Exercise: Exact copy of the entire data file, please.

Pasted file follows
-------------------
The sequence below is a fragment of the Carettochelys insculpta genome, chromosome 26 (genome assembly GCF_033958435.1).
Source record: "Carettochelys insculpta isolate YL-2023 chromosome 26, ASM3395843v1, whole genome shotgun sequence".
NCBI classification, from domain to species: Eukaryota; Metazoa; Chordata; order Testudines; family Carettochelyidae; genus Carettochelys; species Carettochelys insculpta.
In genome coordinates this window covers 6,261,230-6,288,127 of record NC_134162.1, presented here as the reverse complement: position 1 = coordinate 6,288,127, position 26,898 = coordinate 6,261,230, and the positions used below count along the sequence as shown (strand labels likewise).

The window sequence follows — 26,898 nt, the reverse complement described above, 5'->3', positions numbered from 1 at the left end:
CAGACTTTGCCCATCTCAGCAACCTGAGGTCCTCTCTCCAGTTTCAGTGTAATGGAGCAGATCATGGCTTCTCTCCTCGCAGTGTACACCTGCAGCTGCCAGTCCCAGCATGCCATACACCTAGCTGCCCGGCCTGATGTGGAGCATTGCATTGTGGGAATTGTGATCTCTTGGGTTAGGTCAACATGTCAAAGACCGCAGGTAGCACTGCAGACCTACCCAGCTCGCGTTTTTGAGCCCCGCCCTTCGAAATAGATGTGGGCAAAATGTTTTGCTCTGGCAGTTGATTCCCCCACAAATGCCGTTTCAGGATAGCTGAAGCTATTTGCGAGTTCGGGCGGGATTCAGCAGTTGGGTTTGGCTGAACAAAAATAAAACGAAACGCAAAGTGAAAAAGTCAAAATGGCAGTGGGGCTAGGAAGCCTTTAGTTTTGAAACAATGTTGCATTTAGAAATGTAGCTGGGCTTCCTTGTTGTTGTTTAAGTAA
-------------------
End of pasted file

The sequence below is a fragment of the Carettochelys insculpta genome, chromosome 26 (genome assembly GCF_033958435.1).
Source record: "Carettochelys insculpta isolate YL-2023 chromosome 26, ASM3395843v1, whole genome shotgun sequence".
NCBI classification, from domain to species: Eukaryota; Metazoa; Chordata; order Testudines; family Carettochelyidae; genus Carettochelys; species Carettochelys insculpta.
In genome coordinates this window covers 6,261,230-6,288,127 of record NC_134162.1, presented here as the reverse complement: position 1 = coordinate 6,288,127, position 26,898 = coordinate 6,261,230, and the positions used below count along the sequence as shown (strand labels likewise).

The window sequence follows — 26,898 nt, the reverse complement described above, 5'->3', positions numbered from 1 at the left end:
CAGACTTTGCCCATCTCAGCAACCTGAGGTCCTCTCTCCAGTTTCAGTGTAATGGAGCAGATCATGGCTTCTCTCCTCGCAGTGTACACCTGCAGCTGCCAGTCCCAGCATGCCATACACCTAGCTGCCCGGCCTGATGTGGAGCATTGCATTGTGGGAATTGTGATCTCTTGGGTTAGGTCAACATGTCAAAGACCGCAGGTAGCACTGCAGACCTACCCAGCTCGCGTTTTTGAGCCCCGCCCTTCGAAATAGATGTGGGCAAAATGTTTTGCTCTGGCAGTTGATTCCCCCACAAATGCCGTTTCAGGATAGCTGAAGCTATTTGCGAGTTCGGGCGGGATTCAGCAGTTGGGTTTGGCTGAACAAAAATAAAACGAAACGCAAAGTGAAAAAGTCAAAATGGCAGTGGGGCTAGGAAGCCTTTAGTTTTGAAACAATGTTGCATTTAGAAATGTAGCTGGGCTTCCTTGTTGTTGTTTAAGTAA